When Minnesota couples divorce and children are involved, one of the main issues confronting them is determining child support. A judge typically sets this amount based on the noncustodial parent's income and other factors related to the child's needs. Although many parents want to financially support their children as much as possible, sometimes the judge's order can seem unreasonable, especially if a noncustodial parent loses his or her job or is diagnosed with a serious illness. When this is the case, a parent can attempt to modify the amount owed, but there is a process that must be followed.
Because a child support order is determined by a judge, a judge must also approve any requests for modification, even if both parents agree to the modification. The modification also must be filed in the same court that issued the original order. Some parents may do this on their own, but it's wise to seek legal assistance in this case.
A custodial parent may also wish to increase the monthly payments to better help care for his or her child. Some of these cases, particularly those involving celebrities, have made the rounds in the news. A judge might agree to a child support increase if the noncustodial parent's net worth has dramatically increased - which is common among celebrities when they have been offered new jobs or contracts - or the noncustodial parent has remarried, which could signal more overall income (when taking the new spouse's income into consideration).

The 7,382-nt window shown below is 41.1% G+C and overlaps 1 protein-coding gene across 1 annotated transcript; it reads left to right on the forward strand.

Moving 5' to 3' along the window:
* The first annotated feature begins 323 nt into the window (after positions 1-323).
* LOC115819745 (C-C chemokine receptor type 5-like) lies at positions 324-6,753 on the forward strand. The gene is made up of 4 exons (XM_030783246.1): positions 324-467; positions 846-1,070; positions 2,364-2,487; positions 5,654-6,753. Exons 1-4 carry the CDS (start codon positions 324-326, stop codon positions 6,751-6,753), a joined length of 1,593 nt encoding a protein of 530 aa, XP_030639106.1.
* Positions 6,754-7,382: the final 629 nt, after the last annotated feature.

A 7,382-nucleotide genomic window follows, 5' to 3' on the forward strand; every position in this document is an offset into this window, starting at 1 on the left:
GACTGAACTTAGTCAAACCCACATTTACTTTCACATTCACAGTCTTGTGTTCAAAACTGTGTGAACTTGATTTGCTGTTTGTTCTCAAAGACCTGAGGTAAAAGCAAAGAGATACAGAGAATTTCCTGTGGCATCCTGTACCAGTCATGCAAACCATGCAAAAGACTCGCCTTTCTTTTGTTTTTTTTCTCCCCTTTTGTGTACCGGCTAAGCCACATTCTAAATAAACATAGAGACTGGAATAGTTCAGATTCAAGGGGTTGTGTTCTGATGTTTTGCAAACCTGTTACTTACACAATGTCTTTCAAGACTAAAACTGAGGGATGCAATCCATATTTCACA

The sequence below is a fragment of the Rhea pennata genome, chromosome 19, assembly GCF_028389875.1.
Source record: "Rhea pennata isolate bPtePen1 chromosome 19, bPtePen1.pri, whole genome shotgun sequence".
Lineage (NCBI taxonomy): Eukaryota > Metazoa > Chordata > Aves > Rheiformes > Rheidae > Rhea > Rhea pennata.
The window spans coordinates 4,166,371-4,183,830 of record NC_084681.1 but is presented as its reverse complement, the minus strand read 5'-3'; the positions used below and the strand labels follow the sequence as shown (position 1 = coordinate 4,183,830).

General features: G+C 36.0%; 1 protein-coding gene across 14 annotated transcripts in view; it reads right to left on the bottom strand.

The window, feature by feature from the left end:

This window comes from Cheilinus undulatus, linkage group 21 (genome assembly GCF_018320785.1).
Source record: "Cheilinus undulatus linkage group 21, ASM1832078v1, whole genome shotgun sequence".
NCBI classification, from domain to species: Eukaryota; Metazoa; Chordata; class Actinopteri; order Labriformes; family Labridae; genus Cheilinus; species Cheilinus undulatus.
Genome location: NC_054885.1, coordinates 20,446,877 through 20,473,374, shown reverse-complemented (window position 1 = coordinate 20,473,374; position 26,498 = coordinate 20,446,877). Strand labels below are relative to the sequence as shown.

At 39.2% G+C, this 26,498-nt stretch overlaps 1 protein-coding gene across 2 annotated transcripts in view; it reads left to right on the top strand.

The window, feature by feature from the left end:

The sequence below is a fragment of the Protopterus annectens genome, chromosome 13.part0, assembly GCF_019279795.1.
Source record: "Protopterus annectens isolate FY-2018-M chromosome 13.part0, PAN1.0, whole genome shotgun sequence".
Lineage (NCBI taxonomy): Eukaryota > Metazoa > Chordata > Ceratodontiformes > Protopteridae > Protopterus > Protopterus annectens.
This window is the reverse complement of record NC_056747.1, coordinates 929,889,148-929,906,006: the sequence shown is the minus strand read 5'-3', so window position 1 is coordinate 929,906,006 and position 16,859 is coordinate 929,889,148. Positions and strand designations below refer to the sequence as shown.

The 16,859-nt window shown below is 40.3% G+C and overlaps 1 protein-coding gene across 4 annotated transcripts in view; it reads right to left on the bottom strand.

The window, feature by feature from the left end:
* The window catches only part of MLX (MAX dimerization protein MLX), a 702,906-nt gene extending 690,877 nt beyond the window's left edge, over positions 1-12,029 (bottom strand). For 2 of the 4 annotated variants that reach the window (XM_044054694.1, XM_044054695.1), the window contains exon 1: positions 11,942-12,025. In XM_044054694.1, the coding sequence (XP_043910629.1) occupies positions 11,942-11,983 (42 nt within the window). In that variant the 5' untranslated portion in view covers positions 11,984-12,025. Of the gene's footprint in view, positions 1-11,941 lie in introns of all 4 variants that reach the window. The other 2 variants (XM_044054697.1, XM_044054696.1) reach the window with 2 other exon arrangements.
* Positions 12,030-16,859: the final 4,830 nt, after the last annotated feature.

Parents may be upset to hear that the court typically does not approve modifications except in extreme cases. This is because divorce can be hard on a child and the court aims to keep some stability in the child's life during this difficult time. However, if the parent is experiencing some sort of financial hardship, such as disability or job loss, then the judge may allow at least a temporary child support modification. When it comes to child support payment issues, it's best to resolve them in the court system rather than avoid them altogether.
Source: FindLaw, "Child Support Modification FAQ," accessed Oct. 4, 2014